Monday, September 15, 2008
How to dial back to part-time
…Some of us are part-time because of the bad economy. Sucko. But others need a shorter schedule.
…Karen Springen, writing in Newsweek (May 12, 2008) says some women, especially, like to work part-time. Employers, too, can be talked into it, because it may save them on benefits.
…If you are tired of the rat race and would prefer to race around with the rugrats, consider cutting back hours. Thirty-six percent of employers now allow this. Another healthy chunk allows job sharing.
…First, you have to make yourself invaluable. Some people go part-time from full-=time. Others call a service such as Ten til 2 (tentiltwo.com) or Mom Corps (momcorps.com).
…Ask how many hours are expected. If the full-timers are working 60 hrs, do you need to commit to 30, rather than the old-time 20?
…Will the company pay for your laptop and DSL? If you don’t want to work during school vacations, you need to set that up in advance.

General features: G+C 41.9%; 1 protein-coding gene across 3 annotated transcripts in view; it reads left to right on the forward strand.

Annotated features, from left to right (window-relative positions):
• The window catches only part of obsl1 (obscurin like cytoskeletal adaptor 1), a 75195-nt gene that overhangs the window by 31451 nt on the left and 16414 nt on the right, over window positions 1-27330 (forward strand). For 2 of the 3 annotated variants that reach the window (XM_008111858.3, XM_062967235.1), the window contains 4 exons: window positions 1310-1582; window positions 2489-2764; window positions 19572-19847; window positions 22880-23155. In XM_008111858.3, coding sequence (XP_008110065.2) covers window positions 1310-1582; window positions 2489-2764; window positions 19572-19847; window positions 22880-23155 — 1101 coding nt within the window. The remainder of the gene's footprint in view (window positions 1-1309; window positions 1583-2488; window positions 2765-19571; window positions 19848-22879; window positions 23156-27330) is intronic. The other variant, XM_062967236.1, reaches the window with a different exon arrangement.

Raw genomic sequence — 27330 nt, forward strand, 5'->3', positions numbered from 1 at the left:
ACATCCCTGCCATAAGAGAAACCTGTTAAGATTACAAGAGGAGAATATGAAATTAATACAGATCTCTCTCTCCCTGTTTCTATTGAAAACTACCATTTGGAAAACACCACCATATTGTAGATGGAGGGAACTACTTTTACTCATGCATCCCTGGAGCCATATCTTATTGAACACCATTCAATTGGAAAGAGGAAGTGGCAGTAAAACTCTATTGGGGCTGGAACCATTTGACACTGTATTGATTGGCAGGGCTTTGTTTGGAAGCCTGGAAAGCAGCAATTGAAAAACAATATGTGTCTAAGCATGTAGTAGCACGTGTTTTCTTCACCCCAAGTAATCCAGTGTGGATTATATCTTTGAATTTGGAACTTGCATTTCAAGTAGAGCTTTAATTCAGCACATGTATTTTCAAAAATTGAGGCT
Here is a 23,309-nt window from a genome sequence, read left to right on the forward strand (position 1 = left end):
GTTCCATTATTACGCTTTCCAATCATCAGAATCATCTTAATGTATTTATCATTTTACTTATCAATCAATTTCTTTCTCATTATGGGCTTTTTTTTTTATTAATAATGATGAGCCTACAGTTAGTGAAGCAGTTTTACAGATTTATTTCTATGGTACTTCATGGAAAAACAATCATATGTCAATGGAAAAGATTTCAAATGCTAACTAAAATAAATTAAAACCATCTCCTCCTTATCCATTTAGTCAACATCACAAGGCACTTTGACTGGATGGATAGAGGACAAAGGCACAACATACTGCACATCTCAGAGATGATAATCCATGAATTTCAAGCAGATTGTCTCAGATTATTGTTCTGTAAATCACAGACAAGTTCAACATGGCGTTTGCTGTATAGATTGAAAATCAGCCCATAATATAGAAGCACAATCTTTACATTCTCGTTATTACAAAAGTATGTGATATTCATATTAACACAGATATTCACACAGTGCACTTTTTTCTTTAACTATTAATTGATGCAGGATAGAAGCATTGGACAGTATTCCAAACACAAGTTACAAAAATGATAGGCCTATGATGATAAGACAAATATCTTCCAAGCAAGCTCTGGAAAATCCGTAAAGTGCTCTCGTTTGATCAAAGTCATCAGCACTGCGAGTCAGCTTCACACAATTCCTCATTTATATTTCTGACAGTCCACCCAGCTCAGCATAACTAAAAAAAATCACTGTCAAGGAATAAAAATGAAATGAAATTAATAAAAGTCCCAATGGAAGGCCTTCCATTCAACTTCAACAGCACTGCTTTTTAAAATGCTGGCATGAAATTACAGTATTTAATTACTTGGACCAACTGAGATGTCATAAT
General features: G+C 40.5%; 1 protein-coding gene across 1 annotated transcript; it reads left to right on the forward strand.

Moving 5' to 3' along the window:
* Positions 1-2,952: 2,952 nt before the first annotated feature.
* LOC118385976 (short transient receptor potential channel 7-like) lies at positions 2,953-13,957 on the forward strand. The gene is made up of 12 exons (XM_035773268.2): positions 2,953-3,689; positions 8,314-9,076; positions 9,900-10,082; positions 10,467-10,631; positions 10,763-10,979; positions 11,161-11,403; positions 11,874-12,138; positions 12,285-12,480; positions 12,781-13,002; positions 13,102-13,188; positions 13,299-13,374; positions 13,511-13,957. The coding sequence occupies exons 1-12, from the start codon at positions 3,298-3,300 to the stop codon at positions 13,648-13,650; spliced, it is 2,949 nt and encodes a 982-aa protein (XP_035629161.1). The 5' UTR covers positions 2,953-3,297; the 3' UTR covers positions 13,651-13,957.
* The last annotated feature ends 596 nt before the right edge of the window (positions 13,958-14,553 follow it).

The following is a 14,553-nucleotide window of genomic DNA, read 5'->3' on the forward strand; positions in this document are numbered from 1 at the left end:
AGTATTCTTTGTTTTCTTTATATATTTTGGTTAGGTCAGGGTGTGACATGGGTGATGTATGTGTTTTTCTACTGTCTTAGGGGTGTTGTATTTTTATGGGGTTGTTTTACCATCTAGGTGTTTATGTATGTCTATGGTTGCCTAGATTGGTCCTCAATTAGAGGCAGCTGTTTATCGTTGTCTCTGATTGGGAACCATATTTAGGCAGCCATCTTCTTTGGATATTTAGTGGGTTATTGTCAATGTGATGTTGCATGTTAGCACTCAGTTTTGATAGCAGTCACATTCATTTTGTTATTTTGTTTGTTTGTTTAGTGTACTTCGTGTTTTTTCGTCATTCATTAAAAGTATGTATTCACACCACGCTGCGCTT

…Get an hourly wage—then if the hours creep up, you are paid for them.
…Ask if being part-ime means never getting promoted. Sometimes it does mean that.
…Make sure your family understands you are working (and your dog, HA adds).
…It’s harder for some professions to go part-time. Think about it,
…To avoid ending up working almost full-time for part-time money, ask for your full-time job to go to four days or find some way to make it more flexible but still full-time. (Some part-time jobs also come with benefits, though.)
…Watch out for yourself. Some of your work may be at home—employers can tend to give short shrift to people they don't see much.